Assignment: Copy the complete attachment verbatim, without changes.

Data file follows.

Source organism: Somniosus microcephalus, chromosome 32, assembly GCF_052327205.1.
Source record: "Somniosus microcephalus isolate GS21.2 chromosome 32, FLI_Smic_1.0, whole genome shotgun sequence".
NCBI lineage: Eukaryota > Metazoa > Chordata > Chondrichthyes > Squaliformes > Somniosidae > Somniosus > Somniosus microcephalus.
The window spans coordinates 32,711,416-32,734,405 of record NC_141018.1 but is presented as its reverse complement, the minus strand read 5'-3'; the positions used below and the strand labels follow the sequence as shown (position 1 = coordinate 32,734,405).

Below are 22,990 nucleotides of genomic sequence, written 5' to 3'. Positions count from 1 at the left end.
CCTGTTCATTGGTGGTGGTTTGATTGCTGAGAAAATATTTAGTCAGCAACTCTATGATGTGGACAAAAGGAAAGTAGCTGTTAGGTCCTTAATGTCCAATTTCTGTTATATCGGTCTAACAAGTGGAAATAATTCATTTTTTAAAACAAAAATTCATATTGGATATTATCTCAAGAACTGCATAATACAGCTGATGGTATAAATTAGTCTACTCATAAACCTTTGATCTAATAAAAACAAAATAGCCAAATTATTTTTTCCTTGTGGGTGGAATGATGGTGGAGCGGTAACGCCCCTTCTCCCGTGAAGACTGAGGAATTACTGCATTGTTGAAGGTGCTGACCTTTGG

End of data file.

Source organism: Somniosus microcephalus, chromosome 32, assembly GCF_052327205.1.
Source record: "Somniosus microcephalus isolate GS21.2 chromosome 32, FLI_Smic_1.0, whole genome shotgun sequence".
NCBI lineage: Eukaryota > Metazoa > Chordata > Chondrichthyes > Squaliformes > Somniosidae > Somniosus > Somniosus microcephalus.
The window spans coordinates 32,711,416-32,734,405 of record NC_141018.1 but is presented as its reverse complement, the minus strand read 5'-3'; the positions used below and the strand labels follow the sequence as shown (position 1 = coordinate 32,734,405).

Below are 22,990 nucleotides of genomic sequence, written 5' to 3'. Positions count from 1 at the left end.
CCTGTTCATTGGTGGTGGTTTGATTGCTGAGAAAATATTTAGTCAGCAACTCTATGATGTGGACAAAAGGAAAGTAGCTGTTAGGTCCTTAATGTCCAATTTCTGTTATATCGGTCTAACAAGTGGAAATAATTCATTTTTTAAAACAAAAATTCATATTGGATATTATCTCAAGAACTGCATAATACAGCTGATGGTATAAATTAGTCTACTCATAAACCTTTGATCTAATAAAAACAAAATAGCCAAATTATTTTTTCCTTGTGGGTGGAATGATGGTGGAGCGGTAACGCCCCTTCTCCCGTGAAGACTGAGGAATTACTGCATTGTTGAAGGTGCTGACCTTTGG